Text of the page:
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Quote:
Originally Posted by terryaaa View Post

I realize this thread is old, but this is a rather long conversation without mention of the most important factor; DOLBY (or DTS or THX), remember them.
The guys who encode the movies and send audio to the surround speakers, at WHAT FREQUENCY ? Seems to me you should be worried about how low the the frequency is for the audio being sent to the surrounds (by Dolby or DTS); So you can build or buy speakers that can reproduce it all.
I found my way to this thread looking for the answer to that question. "Who's on first - What's on second" You make a valid point when I can't find a speaker salesman who knows the answer to this question. There is nothing vague about it! At some point in time somebody, somewhere, decided how low in frequency the audio track to the surrounds would be! And maybe THX does something different from Dolby (or DTS) WHAT IS THAT NUMBER. Thats how low I will build my surrounds to go ! (or buy) Phase issues with the sub, good point; but that can happen at any point in this crossover region. what we need first ,is the NUMBER. How low do THX surround audio tracks go!?!

It doesn't really matter how low of a frequency the mixers mix into the surround channels.... that's what a sub is for. Now if you are going to have a dedicated HT room and you are going to have powerful amps sending hundreds of watts to your speakers and not just an AVR then maybe you would want to know that answer. But I believe they could mix 20 hz or below into any speaker in a surround system, so for most ppl that is a ridiculous thing to try to accomplish. So most ppl buy or build speakers that have a -3db of 60hz or lower and then use 80hz or 60hz as a crossover to the sub. And then you can have a sub that will play down to 20 hz or 16 hz or even 10 hz.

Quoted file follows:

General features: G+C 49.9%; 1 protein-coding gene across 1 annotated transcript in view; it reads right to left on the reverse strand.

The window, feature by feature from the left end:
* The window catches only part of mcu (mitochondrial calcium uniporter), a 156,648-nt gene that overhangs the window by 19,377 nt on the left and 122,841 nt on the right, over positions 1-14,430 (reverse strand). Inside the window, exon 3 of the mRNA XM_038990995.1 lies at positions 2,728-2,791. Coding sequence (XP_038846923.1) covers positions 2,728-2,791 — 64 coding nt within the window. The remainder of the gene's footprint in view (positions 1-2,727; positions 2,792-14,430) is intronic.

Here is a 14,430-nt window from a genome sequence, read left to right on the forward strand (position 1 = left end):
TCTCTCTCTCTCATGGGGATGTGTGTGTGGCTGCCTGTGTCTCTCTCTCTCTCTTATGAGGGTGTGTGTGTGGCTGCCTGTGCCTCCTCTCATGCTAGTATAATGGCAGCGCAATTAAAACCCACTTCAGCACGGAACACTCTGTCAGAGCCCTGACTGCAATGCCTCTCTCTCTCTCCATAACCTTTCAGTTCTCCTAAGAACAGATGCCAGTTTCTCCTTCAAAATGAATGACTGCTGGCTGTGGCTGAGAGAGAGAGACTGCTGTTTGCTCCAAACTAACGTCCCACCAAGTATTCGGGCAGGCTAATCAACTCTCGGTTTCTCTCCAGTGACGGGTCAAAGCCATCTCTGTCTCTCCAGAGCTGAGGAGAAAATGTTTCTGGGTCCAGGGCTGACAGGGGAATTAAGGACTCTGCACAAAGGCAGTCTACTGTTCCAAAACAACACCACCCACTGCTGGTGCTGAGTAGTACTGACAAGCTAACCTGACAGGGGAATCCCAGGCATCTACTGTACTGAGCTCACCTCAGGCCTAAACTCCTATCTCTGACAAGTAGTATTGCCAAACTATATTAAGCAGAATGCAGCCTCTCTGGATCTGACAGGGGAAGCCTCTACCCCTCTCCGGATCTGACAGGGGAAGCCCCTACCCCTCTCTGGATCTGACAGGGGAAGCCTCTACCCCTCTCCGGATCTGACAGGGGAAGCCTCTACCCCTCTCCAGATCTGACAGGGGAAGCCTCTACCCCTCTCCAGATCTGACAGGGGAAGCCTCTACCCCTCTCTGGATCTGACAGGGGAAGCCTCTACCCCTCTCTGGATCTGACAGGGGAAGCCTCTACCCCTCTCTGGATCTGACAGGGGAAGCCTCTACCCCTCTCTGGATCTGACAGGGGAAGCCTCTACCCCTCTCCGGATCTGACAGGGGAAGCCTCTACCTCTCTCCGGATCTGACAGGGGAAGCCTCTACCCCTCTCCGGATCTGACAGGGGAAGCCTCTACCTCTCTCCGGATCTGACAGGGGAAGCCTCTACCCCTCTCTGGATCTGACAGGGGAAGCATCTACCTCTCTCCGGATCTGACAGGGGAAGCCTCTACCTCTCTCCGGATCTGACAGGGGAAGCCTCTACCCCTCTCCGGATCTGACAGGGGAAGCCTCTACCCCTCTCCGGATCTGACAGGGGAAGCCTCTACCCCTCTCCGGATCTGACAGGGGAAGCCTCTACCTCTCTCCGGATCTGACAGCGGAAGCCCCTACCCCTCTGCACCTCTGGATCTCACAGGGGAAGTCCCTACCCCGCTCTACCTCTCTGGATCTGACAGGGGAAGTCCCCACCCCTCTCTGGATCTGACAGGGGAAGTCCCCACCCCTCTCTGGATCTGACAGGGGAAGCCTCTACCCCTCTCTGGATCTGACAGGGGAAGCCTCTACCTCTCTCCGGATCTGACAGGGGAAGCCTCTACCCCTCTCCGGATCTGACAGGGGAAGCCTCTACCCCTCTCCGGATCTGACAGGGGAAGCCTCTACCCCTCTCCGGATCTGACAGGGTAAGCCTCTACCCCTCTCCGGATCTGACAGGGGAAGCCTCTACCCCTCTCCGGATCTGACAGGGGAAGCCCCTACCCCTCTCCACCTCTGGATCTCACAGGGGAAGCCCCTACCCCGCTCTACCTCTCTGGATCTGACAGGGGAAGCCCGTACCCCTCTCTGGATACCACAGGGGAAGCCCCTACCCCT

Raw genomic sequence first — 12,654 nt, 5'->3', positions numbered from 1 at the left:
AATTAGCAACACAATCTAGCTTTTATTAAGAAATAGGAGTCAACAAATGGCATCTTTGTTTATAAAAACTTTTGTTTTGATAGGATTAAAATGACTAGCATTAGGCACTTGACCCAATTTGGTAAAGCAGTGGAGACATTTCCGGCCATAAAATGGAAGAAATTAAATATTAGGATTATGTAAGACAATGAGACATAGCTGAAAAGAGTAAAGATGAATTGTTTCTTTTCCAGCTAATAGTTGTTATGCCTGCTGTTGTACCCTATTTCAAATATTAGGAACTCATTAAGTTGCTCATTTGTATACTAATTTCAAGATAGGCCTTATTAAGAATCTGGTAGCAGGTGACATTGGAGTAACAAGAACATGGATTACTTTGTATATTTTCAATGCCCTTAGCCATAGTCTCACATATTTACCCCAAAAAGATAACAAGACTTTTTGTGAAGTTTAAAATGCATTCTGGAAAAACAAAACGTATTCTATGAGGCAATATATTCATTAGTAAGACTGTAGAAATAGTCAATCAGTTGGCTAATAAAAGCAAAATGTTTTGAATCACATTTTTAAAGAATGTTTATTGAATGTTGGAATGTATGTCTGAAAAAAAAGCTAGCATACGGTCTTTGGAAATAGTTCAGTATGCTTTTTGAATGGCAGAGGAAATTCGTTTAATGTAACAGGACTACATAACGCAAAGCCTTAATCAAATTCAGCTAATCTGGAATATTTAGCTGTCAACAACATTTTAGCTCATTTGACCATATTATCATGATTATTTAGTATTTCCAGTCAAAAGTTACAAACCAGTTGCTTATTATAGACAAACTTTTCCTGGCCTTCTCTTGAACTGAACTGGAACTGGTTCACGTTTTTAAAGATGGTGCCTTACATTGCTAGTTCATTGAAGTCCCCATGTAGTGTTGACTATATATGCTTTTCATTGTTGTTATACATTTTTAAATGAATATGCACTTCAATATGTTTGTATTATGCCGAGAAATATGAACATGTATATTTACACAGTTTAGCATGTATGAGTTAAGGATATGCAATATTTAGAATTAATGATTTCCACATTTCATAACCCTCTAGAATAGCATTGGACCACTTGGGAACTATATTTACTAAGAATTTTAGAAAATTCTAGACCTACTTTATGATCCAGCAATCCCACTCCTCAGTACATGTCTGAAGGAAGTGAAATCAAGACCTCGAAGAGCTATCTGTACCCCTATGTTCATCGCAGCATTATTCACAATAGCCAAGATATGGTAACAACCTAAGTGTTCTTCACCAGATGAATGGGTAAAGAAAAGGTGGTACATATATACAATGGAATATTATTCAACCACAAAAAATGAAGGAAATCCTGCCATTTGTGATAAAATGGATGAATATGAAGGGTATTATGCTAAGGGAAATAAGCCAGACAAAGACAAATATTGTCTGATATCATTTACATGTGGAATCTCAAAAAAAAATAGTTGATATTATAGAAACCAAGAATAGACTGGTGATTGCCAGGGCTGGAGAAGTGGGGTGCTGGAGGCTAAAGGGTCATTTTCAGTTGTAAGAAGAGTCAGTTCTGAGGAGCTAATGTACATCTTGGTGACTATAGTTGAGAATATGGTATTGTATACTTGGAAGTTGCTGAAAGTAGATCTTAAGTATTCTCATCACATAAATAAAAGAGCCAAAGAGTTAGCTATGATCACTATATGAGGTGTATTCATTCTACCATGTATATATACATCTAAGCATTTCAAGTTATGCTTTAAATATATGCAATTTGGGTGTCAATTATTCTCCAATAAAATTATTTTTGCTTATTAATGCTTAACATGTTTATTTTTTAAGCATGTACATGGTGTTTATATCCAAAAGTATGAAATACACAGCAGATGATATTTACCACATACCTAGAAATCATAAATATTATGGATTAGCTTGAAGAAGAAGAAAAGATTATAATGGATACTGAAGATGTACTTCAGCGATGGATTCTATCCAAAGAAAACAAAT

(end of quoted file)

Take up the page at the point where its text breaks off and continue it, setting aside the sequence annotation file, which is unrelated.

IMO (which I don't have by the way) the best to have for 7.2 for example is 7 identical speakers all capable of 60hz -3db and have 2 subs capable of -3db into the teens somewhere.

Shawn
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post #18 of 19 Old 11-20-2012, 06:07 AM
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Originally Posted by penngray View Post


The 80Hz recommendation is just a guideline...if you think different you will not maximize your setup.


Go ahead and just use 80Hz, if you think its not just a guideline the rest of us will maximize the potential of our systems

im just asking so that i can learn

what if your front LR speakers and your center speakers go down to 22hz and 56 hz?

wouldn't it be better if all the speakers played all the frequencies that they can handle? or would that cause overlapping issues?
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post #19 of 19 Old 11-20-2012, 08:12 AM
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In general the right location for your left right and center speakers is very unlikely to be the best location for a subwoofer. Room effects are dramatically different in teh bass range and maximizing location can give significant benefits.

plus, unless your manufacturer lists limits for their specs, it's best to assume that low frequency extension is -10 dB, not -3 or even +/- 3dB *(shich you should take to mean -6 unless yousee a graph to the contrary). And speakers that can happily make 30 Hz sound at say 90 dB may run out of steam (compress) when you get into louder playback, which is another reason to use bass management.

Finally for us mere mortals who use middle of the road receivers to power our systems, taking the bass out of the main channels greatly relieves the power requirements on the receiver, making it more likely that even at very loud volume we are not getting audible distortion from the receiver's amps.